But then I took a wrong turn, and bought a Sony Ericsson – the V600i. Now I am possibly being unfair; the problem with swapping between Nokias and Sony Ericssons is that they are so similar. It is the tiny differences in key layouts and so on that you will find too irritating to bear. But on the whole this wasn’t a very successful phone. Every plus had its concomitant minus. It was very attractive and impressively compact, but the keys were too small and – stupidly – glossy to use comfortably. It was my first camera phone, but at 1.3 megapixel resolution it was barely worth having. It was a 3G phone – the first affordable one on the market – but its tiny screen, weak camera and hopelessly basic browser meant there was really nothing you could do with that fast data.

Vodafone seemed to think they could get us streaming video – to 1.8″ screens. My devious plan, in the days when 3G or even GPRS data modems were still expensive business toys, was to hook it up to my laptop to feed my Internet addiction when I couldn’t get Wi-Fi. But I hadn’t done the research; though it could get 3G data, and though it had a data transfer cable to connect it to a PC, it couldn’t share the connection over the cable. Dumb bastard. (Still have, though I can’t find charger.)

My first actual smartphone was a Nokia N70. It ran the Symbian operating system, and could do real smartphone stuff like syncing contacts and calendars. I know, not impressive in this age of apps, but a huge leap still. At last it could be used as a tethered data modem, but 3G modems with much better data pricing were now coming out so there was little point. (Stolen – though only after it had been retired to spare phone status.)

And it was a good enough camera phone to get me hooked on the spontaneous kind of photography the things allow; soon I wanted a better one. The 5 megapixel Nokia 6220 Classic was that, plus it added GPS to the mix and finally made Web on a phone comfortable. In almost every respect this phone was really an N82, one of Nokia’s top models, squeezed into a smaller and (visibly) cheaper package. The only real sacrifice was Wi-Fi. In brief, a good mid-range smartphone at a great price.

And thus, irrelevant.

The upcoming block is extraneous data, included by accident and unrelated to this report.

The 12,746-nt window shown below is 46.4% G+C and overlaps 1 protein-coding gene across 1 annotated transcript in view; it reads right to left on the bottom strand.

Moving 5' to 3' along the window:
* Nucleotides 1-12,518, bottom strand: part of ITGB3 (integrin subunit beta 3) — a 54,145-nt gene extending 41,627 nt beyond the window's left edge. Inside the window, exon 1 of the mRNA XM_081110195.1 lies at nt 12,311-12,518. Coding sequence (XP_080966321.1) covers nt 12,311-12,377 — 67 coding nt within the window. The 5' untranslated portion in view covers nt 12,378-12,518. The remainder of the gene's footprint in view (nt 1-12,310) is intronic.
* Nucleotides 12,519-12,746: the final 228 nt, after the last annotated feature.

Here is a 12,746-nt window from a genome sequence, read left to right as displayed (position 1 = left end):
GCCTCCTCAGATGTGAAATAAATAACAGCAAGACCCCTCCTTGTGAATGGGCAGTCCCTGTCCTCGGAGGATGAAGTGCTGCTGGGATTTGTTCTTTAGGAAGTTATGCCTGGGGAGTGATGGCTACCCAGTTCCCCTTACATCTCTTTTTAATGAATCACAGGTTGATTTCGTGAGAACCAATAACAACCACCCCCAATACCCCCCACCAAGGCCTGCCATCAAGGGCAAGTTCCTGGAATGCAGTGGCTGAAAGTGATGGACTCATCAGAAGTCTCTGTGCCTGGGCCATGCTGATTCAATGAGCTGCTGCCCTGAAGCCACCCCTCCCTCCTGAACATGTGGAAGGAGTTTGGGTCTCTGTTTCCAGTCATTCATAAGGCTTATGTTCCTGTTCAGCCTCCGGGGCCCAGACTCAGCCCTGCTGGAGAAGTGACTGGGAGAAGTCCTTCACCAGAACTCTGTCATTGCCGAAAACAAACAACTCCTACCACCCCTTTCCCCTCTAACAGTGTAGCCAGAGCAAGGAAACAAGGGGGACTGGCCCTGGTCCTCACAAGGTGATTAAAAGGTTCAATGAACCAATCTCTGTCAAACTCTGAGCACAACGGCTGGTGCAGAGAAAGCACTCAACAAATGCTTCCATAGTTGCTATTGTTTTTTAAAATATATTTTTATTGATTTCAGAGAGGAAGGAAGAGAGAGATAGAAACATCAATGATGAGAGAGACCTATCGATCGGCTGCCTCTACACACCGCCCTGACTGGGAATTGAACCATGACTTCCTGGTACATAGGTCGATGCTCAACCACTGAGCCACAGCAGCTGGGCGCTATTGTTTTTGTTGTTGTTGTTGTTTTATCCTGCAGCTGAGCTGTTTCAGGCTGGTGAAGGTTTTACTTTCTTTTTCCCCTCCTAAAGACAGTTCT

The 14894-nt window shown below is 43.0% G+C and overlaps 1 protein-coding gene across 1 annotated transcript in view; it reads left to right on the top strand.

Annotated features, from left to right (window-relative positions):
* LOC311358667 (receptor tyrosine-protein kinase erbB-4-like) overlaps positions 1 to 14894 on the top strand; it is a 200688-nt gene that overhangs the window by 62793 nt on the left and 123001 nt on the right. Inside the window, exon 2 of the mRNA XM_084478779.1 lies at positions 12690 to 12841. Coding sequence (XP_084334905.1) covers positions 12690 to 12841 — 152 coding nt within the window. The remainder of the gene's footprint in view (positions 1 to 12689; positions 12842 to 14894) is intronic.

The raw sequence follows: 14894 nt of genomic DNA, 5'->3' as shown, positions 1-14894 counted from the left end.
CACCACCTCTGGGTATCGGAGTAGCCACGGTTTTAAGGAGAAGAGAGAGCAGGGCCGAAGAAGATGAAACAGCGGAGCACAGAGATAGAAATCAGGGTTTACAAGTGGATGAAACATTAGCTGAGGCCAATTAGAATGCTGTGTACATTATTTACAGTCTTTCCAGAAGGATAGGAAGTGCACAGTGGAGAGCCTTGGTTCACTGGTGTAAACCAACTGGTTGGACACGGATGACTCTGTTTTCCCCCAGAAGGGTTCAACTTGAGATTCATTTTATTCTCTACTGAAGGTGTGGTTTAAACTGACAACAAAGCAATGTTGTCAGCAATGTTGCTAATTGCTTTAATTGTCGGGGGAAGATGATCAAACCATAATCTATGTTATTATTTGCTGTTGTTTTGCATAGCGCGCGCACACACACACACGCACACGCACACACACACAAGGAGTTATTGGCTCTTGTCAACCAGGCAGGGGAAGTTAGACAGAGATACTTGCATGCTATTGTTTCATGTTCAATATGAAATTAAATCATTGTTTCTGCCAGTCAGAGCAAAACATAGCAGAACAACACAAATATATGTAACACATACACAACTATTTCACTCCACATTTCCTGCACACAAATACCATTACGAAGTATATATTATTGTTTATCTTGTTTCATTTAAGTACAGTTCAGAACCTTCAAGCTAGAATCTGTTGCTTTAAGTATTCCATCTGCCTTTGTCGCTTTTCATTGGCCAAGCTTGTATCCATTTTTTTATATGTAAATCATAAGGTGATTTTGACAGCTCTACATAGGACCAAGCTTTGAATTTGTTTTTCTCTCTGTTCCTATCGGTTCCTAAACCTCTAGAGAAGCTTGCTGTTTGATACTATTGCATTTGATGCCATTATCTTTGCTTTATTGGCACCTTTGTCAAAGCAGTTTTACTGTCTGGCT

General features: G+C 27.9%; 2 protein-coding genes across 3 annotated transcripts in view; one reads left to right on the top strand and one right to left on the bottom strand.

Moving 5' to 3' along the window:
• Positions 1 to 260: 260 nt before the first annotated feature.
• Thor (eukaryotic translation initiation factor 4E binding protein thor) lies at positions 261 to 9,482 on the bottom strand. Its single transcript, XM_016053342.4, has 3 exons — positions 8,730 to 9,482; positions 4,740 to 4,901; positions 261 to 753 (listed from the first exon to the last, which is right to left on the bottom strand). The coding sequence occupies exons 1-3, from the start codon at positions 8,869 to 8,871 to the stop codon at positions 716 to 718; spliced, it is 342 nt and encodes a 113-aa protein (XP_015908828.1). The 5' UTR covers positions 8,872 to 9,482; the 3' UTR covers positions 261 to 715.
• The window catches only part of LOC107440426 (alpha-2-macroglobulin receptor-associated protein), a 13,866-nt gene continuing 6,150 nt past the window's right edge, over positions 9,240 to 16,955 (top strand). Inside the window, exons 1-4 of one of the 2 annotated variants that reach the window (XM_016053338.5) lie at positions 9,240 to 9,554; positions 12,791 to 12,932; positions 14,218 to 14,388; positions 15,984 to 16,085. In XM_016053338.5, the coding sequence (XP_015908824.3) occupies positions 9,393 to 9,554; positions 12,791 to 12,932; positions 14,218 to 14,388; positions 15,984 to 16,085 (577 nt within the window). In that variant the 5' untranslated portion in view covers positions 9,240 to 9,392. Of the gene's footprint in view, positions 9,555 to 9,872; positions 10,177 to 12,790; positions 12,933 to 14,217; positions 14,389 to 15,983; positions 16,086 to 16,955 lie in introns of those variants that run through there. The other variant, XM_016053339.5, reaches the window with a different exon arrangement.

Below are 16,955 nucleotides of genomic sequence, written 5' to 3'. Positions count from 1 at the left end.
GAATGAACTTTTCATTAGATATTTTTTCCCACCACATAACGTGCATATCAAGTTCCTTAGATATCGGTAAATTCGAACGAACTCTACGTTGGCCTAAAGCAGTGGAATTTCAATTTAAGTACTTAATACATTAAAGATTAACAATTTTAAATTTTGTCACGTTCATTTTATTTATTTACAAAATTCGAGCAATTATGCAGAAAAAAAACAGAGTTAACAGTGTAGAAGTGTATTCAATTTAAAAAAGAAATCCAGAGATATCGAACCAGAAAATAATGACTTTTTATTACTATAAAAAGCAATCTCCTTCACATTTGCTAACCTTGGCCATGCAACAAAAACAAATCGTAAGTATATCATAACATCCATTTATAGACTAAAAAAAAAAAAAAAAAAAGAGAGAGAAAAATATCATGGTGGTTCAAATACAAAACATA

The dinosaur metaphor is irresistible. The landscape they once ruled has changed suddenly and utterly. The comet of course was the iPhone, and Nokia are left blinking and wondering what the cold white stuff falling from the sky is. Compile a list of the ten best-loved phones today, and there might not be a single Nokia on it. It isn’t that they got worse. I would argue in fact that Nokia still make the best phones, as phones. Their problem is that a lot of people don’t want phones any more. They want repurposable social connectivity stroke mobile media Swiss army… things. What are they even? The phone is evolving, and it’s not yet clear into what. Nokia certainly didn’t seem to know.

But never mind what’s next for Nokia. What the hell phone am I going to buy now?

Be Vewy, Vewy Quiet…

The woman in my life is asleep beside me. She’s had a long day. First working all Saturday until late, then a bus journey of three hours. To see me. I feel privileged; spoiled even.

It’s been a very full day. I’m sorry I didn’t get a chance to write much. Later I hope to fill you in on the further travails of the Very Sick Computer. Also, I have an announcement to make: I know which is the best phone.

Hint: It probably isn’t what you think is the best phone. But I hope to write a guide to help you choose the right one for your needs and desires.

Good night

Be Vewy, Vewy Quiet…

The woman in my life is asleep beside me. She’s had a long day. First working all Saturday until late, then a bus journey of three hours. To see me. I feel privileged; spoiled even.

It’s been a very full day. I’m sorry I didn’t get a chance to write much. Later I hope to fill you in on the further travails of the Very Sick Computer. Also, I have an announcement to make: I know which is the best phone.

Hint: It probably isn’t what you think is the best phone. But I hope to write a guide to help you choose the right one for your needs and desires.

Good night

The Last Paper Column

This will read a little strangely. It’s unedited from the version as it appears in the paper.

Alas This is Fake
The Paper Gives Me A Decent Send-Off

This is the last Micro Cosmopolitan in the City Tribune. I’m leaving the paper. After sixteen years – can you believe it? So much has changed over that time. Why back then there was a Fine Gael/Labour government.

I’m going to miss it badly; in particular, being able to say “I write for a paper”. There was something grand about that. But the world is changing, rapidly. Instead of being a columnist, I’ll be a blogger. Instead of it appearing once a week it will be several times a day. Instead of writing on Wednesday for you to read on Friday, it’ll be instant comment on events as they happen. There will be cartoons too, and you’ll be able to have your own say.

I gave you the address before, but now there’s a new and much shorter one – “I doubt it”. Simply type I.doubt.it and you go straight there. Neat, no? Just dots between the words, no W’s or nothin’. And if you don’t like going to websites you can receive it by email for free. Those of you without computers may find that you can read it perfectly well on your phone.